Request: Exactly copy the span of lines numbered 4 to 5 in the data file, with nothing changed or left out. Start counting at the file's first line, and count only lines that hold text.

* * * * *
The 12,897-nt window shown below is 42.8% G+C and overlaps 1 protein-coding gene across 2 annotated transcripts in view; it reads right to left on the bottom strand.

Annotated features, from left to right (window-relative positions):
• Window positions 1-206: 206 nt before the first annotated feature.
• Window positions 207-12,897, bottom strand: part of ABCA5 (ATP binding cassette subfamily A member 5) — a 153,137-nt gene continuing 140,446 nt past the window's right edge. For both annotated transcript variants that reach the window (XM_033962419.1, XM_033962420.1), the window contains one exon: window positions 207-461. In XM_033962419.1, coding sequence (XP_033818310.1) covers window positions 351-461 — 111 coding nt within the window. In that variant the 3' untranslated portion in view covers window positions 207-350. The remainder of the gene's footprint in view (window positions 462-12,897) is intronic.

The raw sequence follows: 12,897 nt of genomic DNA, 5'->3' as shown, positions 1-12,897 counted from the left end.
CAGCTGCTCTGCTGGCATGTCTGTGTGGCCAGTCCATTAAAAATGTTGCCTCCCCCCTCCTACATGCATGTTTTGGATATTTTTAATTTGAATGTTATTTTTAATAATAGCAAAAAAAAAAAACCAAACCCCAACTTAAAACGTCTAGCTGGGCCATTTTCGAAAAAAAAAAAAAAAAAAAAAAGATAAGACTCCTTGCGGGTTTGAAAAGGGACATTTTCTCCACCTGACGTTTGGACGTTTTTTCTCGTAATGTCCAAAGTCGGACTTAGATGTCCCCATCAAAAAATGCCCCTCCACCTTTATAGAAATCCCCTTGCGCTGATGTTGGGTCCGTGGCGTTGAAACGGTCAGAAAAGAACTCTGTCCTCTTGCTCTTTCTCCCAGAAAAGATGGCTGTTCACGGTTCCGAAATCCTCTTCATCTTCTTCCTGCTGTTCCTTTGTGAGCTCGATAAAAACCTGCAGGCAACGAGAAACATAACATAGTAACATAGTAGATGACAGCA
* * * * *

• Window positions 207-12,897, bottom strand: part of ABCA5 (ATP binding cassette subfamily A member 5) — a 153,137-nt gene continuing 140,446 nt past the window's right edge. For both annotated transcript variants that reach the window (XM_033962419.1, XM_033962420.1), the window contains one exon: window positions 207-461. In XM_033962419.1, coding sequence (XP_033818310.1) covers window positions 351-461 — 111 coding nt within the window. In that variant the 3' untranslated portion in view covers window positions 207-350. The remainder of the gene's footprint in view (window positions 462-12,897) is intronic.

The raw sequence follows: 12,897 nt of genomic DNA, 5'->3' as shown, positions 1-12,897 counted from the left end.